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U.S. Army to Commission Giant Metal 3D Printer

June 3, 2021

ASTRO-metal-3d-printer-army-jointless-hullThe U.S. Army Combat Capabilities Development Command, known as DEVCOM, and its Army Ground Vehicle Systems Center (GVSC) plans to build (reportedly) the world’s largest metal 3D printer, for printing large parts for military ground vehicles. Called the Jointless Hull project, the effort is being coordinated and led by prime contractor Applied Science and Technology Research Organization (ASTRO) America, Bethesda, MD, which will work together with subcontractors Ingersoll Machine Tool, Siemens, and Meld Manufacturing to manufacture the hull-scale machine.

The 3D metal printer, expected to take 14 months to complete and which will be installed at Rock Island (IL) Arsenal--Joint Manufacturing and Technology Center, will have the capability to print parts to 30 ft. long, 20 ft. wide and 12 ft. tall.

“Readiness is one of the main drivers and benefits that will be realized out of this effort as the tool will be capable of supporting sustainment activities on a wide range of parts and in time frames that will improve readiness,” says GVSC additive manufacturing (AM) expert Dr. Aaron LaLonde. “As use of the tool’s capabilities advance, additional advancements will be realized through enabling innovative design concepts that have the potential to result in performance improvements of parts, components, systems and vehicles.”

“We’re looking to leverage (AM) technology’s capability to more efficiently manufacture parts, reduce weight, lower costs, and improve long-term sustainment efforts, all to improve readiness,” adds Brandon Pender, GVSC associate director for the materials division. “GVSC remains at the forefront of support to Army readiness through our aggressive pursuit of advanced manufacturing capability.”

Pender notes that a smaller version of the printer, capable of producing parts to 3 by 4 by 5 ft., will be housed at the GVSC Detroit Arsenal Prototype Integration Facility and used for development work to support the larger machine.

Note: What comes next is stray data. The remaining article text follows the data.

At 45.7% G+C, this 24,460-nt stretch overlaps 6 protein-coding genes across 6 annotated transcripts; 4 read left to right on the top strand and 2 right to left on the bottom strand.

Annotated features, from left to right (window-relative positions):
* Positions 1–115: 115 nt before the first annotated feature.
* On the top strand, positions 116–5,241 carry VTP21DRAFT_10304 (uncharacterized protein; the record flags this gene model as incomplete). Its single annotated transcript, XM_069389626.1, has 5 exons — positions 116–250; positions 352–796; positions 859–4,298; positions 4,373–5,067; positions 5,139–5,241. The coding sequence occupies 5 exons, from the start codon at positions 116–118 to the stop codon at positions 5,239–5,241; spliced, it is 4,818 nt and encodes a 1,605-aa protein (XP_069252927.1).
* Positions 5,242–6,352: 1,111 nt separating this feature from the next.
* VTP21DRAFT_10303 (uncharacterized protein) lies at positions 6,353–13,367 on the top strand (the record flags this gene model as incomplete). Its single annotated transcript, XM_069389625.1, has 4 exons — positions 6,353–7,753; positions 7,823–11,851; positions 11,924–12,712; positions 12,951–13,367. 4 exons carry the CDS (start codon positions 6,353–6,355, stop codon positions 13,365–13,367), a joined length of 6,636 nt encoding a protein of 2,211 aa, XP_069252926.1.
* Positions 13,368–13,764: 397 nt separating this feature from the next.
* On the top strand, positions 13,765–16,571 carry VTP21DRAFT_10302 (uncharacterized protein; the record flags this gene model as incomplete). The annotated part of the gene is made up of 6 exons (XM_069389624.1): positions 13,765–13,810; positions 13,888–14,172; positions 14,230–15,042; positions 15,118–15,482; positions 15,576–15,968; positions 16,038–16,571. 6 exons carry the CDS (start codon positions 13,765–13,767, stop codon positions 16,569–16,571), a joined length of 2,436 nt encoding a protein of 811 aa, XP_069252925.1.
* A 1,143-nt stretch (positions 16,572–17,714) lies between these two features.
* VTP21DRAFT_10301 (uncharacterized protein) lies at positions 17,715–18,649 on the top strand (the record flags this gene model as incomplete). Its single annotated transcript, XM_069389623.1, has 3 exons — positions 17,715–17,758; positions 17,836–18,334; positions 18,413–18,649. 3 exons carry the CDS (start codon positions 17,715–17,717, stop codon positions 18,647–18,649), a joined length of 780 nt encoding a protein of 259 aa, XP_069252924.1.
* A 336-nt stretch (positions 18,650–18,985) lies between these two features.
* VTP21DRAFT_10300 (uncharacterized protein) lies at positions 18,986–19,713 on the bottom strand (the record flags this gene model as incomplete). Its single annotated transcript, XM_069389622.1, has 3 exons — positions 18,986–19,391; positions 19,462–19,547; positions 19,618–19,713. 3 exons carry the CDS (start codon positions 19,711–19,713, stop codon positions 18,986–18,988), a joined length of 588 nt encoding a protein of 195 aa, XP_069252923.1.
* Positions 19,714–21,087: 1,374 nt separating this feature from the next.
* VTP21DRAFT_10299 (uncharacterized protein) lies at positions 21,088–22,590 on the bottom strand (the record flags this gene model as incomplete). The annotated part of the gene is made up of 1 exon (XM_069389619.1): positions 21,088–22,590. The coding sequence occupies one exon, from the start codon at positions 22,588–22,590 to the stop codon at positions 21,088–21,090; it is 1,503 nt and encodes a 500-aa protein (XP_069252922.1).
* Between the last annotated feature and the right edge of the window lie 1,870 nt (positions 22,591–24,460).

Monolithic hulls for combat vehicles have well-established advantages—especially in survivability and weight savings—but traditional manufacturing processes are not cost-effective or adaptable to full production, especially when multiple vehicle platforms are considered.

“The Jointless Hull project ultimately aims to realize an overall improvement to the complete manufacturing process and supply chain for monolithic hulls with the potential of enabling additional advancements through the additive manufacturing process combined with materials and design to improve performance,” Pender explains.

While the ability to produce monolithic hulls is important, the new AM machine also will have the capacity to produce much larger AM parts than currently possible.

“There are a lot of big, heavy metal parts within the Army inventory for which AM is not even an option simply because they don’t fit within the build envelop of the current machines available in industry,” says Joseph Kott, GVSC materials division advanced manufacturing branch chief. “This new machine will provide Rock Island Arsenal with an additive capability that doesn’t exist anywhere else, not only to produce parts for the Army but also across the DOD.”

Industry-Related Terms: Center, Prototype
View Glossary of Metalforming Terms



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